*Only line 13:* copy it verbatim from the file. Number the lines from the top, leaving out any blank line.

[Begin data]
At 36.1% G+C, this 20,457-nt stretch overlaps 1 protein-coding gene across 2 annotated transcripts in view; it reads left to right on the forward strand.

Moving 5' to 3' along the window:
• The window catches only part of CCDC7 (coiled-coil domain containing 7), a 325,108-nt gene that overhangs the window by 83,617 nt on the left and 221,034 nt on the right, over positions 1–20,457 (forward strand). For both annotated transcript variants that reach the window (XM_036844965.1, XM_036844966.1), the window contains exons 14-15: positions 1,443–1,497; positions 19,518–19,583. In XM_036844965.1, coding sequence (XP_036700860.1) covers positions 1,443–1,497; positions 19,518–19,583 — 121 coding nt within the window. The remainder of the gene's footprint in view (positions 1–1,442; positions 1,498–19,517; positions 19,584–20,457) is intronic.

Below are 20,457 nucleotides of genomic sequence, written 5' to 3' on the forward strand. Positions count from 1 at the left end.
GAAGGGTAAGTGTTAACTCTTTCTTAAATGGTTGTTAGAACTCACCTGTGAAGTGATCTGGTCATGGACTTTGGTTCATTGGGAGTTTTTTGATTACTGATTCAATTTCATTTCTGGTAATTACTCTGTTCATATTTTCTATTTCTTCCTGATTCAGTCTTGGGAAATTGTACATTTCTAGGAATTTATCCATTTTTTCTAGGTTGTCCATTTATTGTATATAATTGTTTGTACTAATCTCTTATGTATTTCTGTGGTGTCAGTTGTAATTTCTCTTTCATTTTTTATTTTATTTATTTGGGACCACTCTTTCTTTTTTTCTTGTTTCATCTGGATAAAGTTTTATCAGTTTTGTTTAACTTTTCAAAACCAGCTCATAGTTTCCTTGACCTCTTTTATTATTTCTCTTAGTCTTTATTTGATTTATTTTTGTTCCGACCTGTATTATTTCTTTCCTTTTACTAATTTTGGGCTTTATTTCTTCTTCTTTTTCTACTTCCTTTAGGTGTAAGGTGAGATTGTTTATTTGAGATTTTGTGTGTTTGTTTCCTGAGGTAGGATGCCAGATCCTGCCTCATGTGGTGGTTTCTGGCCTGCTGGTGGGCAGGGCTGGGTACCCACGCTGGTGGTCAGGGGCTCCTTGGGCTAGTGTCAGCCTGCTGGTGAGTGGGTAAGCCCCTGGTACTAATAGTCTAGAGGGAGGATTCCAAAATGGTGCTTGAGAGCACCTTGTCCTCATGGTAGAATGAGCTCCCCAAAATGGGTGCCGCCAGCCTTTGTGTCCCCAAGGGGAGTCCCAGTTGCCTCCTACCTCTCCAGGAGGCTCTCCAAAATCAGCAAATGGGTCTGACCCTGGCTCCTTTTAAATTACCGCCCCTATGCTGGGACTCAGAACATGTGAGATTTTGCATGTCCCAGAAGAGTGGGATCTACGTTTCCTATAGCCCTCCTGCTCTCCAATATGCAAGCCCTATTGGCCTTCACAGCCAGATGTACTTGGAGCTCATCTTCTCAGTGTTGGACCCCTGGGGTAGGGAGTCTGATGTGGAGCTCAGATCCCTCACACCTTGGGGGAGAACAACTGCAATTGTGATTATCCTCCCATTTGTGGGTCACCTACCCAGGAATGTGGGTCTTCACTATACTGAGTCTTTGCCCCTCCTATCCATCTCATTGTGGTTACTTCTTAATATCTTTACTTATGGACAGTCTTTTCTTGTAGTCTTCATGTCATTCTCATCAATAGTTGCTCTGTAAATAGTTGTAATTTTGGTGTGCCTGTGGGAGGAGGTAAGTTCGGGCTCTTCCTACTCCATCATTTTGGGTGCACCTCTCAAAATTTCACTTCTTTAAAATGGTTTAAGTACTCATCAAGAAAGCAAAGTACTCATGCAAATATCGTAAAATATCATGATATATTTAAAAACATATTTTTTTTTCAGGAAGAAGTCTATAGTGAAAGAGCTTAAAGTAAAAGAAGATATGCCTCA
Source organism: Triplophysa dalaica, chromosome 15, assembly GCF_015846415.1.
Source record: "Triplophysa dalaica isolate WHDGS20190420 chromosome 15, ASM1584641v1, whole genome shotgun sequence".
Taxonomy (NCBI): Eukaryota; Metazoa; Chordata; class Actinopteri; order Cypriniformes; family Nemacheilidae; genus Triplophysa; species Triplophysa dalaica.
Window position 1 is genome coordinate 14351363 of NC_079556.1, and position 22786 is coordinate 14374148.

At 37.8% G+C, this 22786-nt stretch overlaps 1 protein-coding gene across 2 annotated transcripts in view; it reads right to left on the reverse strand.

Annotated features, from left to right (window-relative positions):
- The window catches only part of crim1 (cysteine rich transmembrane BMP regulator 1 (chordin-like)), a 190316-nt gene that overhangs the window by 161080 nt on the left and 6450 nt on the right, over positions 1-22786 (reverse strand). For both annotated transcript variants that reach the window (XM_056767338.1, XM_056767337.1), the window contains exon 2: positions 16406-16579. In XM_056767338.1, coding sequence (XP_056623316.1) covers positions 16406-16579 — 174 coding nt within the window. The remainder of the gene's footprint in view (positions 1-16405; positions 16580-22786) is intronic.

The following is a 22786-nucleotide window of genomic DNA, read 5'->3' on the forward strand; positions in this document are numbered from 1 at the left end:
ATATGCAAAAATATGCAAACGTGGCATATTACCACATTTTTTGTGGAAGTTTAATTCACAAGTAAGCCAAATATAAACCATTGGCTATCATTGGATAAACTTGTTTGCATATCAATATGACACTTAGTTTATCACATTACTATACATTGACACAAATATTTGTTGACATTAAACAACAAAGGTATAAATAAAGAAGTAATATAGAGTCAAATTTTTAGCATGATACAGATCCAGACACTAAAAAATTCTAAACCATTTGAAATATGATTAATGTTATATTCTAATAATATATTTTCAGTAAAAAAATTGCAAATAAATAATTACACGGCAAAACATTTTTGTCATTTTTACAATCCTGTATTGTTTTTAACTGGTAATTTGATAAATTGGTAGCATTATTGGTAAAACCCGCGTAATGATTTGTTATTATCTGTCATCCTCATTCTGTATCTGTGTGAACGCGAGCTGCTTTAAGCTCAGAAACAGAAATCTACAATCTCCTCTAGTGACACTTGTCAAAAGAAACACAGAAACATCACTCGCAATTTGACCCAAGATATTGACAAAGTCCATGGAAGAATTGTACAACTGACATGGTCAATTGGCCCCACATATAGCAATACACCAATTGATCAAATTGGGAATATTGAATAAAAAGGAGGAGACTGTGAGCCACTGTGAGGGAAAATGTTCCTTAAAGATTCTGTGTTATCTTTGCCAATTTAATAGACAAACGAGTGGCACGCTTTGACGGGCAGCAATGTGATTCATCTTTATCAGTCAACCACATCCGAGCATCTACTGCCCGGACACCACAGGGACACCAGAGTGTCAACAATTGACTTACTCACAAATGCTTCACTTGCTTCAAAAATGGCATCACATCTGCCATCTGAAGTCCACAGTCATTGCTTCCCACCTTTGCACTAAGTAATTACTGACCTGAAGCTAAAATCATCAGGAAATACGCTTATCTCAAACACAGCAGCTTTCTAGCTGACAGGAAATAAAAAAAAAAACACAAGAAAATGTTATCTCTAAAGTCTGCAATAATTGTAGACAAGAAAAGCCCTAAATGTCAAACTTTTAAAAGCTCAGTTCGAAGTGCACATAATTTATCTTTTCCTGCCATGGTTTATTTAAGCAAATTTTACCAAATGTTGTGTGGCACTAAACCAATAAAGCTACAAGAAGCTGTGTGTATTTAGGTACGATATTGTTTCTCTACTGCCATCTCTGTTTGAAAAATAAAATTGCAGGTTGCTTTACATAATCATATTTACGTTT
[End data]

The following is a 22786-nucleotide window of genomic DNA, read 5'->3' on the forward strand; positions in this document are numbered from 1 at the left end: